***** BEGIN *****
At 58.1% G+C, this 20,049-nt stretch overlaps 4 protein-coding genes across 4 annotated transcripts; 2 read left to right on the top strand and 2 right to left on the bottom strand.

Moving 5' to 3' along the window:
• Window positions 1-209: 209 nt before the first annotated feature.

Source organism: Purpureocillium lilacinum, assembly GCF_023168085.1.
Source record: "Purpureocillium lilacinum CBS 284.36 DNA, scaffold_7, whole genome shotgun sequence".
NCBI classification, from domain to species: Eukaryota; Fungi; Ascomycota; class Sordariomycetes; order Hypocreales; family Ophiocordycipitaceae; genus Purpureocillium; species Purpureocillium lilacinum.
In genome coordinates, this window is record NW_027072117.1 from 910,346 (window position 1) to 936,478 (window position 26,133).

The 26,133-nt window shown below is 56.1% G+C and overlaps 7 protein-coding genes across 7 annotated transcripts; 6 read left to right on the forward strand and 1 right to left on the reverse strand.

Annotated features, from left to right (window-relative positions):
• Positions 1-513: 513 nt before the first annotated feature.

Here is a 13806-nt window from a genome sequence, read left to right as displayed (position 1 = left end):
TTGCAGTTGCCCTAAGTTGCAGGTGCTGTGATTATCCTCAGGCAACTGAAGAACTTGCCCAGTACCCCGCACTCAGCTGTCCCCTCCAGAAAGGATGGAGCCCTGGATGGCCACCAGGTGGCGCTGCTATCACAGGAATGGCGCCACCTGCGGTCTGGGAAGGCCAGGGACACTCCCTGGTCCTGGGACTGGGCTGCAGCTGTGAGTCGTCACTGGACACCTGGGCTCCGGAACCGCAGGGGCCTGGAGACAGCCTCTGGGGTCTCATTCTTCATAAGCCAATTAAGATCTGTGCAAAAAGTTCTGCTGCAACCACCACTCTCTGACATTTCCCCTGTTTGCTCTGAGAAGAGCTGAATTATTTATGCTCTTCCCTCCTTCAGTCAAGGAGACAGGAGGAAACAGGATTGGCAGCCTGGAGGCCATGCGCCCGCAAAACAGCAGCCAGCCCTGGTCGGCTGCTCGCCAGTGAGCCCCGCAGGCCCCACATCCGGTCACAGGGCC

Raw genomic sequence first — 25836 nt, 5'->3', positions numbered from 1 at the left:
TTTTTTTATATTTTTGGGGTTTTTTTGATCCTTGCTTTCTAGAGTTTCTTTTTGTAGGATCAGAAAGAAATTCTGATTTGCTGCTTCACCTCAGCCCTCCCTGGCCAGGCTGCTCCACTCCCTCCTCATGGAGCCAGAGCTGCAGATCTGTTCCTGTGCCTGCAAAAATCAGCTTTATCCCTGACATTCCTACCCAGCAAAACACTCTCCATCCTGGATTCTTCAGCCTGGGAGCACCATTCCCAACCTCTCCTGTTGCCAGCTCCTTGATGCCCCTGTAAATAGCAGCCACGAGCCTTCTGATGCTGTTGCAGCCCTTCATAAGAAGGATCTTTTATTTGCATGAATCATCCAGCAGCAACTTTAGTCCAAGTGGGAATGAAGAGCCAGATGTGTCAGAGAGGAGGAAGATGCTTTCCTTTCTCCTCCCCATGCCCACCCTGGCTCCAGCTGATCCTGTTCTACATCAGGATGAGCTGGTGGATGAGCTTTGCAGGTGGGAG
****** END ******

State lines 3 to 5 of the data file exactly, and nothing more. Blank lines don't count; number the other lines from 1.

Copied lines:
• Window positions 1-209: 209 nt before the first annotated feature.

Source organism: Purpureocillium lilacinum, assembly GCF_023168085.1.
Source record: "Purpureocillium lilacinum CBS 284.36 DNA, scaffold_7, whole genome shotgun sequence".